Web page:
In case you are wondering which mudra to use, Gyan mudra should be practiced. It is one of the simplest mudras available with a lot of benefits. It is performed by touching the tip of the thumb finger with the index finger and extending.

Do You Wear Makeup to Yoga Class?

Are you ever self-conscious about your appearance, even if you happen to be headed to the yoga studio? Female yogis often give into the mainstream media’s influence that they should be picture-perfect at all times. Many experienced yogis who try to follow the traditional yogic philosophy may wonder whether wearing makeup to yoga class interferes with the intention of the practice.

One of the prominent Yoga Sutras from Patanjali refers to having compassion and love for yourself. This sutra is often left open to interpretation, and each yogi will have their own impression of what it means. How does having self-love and compassion for your body apply to wearing makeup?

Makeup is fundamentally designed to alter your outward appearance. Whether you want to wear thick black eyeliner or a thin coat of foundation, the end goal is to make yourself more beautiful than you were before. If you truly loved and accepted yourself the way you are, it would seem that makeup may be an unnecessary addition to your morning routine.

In particular, it may not truly be necessary to wear your cosmetics to a yoga class.

A yoga class is designed to be a sacred space and a time when you can focus on integrating your mind, body, and breath. This sacred space shouldn’t need any frills or extra effort to modify your outward appearance.

However, some yogis may put on their makeup because it’s a practice that makes them feel better about themselves. It could easily be argued that wearing makeup is an act of self-love and compassion in these circumstances. Self-love can take many different forms, and all yogis should have an open mind about what that entails for others.

Having an open mind to interpret the Yoga Sutras in your own way is an important part of embracing the yogic philosophy. You may have to consider the intention behind the practice of wearing makeup before coming to a final judgment.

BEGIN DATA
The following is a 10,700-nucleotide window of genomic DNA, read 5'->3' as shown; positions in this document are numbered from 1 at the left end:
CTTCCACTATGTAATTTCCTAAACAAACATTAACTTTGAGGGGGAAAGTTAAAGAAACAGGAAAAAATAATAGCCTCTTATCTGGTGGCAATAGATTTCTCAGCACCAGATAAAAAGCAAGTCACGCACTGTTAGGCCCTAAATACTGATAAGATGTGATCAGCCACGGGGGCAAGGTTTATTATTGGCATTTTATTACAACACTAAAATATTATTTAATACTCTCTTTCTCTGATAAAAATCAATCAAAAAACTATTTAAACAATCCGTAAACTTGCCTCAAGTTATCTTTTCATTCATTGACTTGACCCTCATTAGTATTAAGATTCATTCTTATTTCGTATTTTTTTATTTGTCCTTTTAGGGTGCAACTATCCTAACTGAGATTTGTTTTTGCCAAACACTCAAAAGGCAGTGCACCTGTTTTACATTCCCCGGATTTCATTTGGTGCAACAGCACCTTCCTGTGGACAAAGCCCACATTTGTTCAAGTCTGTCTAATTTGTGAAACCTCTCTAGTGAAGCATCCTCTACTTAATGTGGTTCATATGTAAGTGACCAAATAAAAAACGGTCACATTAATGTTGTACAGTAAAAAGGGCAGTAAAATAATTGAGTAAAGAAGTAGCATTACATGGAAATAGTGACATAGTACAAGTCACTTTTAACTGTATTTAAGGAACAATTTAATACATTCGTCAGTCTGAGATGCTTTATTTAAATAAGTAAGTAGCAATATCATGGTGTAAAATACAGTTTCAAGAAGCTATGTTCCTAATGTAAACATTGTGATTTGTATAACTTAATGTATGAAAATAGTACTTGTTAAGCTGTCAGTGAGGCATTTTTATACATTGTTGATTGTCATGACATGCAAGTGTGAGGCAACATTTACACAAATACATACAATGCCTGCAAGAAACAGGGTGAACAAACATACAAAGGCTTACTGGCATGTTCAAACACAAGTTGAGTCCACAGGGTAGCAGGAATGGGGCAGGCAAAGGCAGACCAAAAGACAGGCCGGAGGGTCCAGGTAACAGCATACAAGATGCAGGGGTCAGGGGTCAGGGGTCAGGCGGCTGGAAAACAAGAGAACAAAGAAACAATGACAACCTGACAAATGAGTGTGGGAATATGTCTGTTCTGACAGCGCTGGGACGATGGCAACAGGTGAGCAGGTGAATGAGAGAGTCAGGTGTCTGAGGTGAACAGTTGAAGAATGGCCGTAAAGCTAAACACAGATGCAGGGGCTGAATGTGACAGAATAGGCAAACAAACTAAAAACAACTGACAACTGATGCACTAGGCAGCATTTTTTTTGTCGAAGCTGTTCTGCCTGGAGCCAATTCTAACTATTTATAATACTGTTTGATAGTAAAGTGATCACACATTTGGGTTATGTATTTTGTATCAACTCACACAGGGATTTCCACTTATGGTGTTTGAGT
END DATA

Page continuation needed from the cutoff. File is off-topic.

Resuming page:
From a less philosophical standpoint, wearing makeup to your yoga class may not even be in the best interest of your skin. A rigorous yoga practice will cause you to sweat, but makeup isn’t designed to hold up under these circumstances. The combination of perspiration and foundation may clog the pores and lead to breakouts.

Wearing makeup to a yoga class is ultimately bound to be an intensely personal issue. It depends on your interpretation of the Yoga Sutras and your view of cosmetic items. Take some time to truly evaluate the reasons why you choose or desire to wear makeup. This may help you to decide where you stand on this prominent issue.

It should be noted that it is essential to yoga philosophy to select cosmetic items that are non-harming, another core tenet of traditional teachings. This allows your cosmetic items to be beneficial for your own personal life and experiences, as well as the environment. You can truly embrace both yoga and cosmetic items when you ensure that they are responsibly-sourced.

Simple Stretching Routine

I might not have always liked stretching, but I have grown to love it. Most of the weeks I would dedicate a day on the weekend just to stretching. The poses I enjoy the most are twisting poses as they release toxins and make you feel lighter, taller and reenergized.

There are a few simple ways you could approach stretching without feeling overly pressured to do a workout routine of it. Think of it rather as if you’re performing a meditation in flow. I like to focus on my breathing while performing any kind of stretching, as I feel it makes it that much more powerful. The music or background noises are minimized and preferably calming. The scent of the room should be calming as well.

So, slow down your breath and try to imagine a place that puts you at ease.

I like to think that I’m sitting on a Mediterranean beach, the sound of waves lightly crashing to the shore in front, and the sound of pine trees leaves in the back with crickets chanting away their song. I know the exact smell to be a mix of salt water and pine trees.

Imagining this part instantly calms me down.

Put on your favorite leggings and sit cross-legged on the floor, bring your arms up above your head with an inhale and down with the exhale. Repeat a couple of times and add twists to it – bring one arm forward and the other back, follow the gazette the back hand, opening up the heart at the same time.

The second simple sequence is that you place one hand on the opposite knee and twist – make sure that with an inhale your feel your spine elongating towards the sky and keep your shoulders relaxed. With an exhale, feel the space creating in your spine.

Another similar exercise requires you to extended your legs while sitting down. Cross one leg over the other so your foot is placed next to the opposite knee. Bring the opposite elbow to hook it around the knee, look back and relax with every next exhale. Repeat on the other side. Twists are a great way for your body to release toxins, your joins to stay hydrated and limber.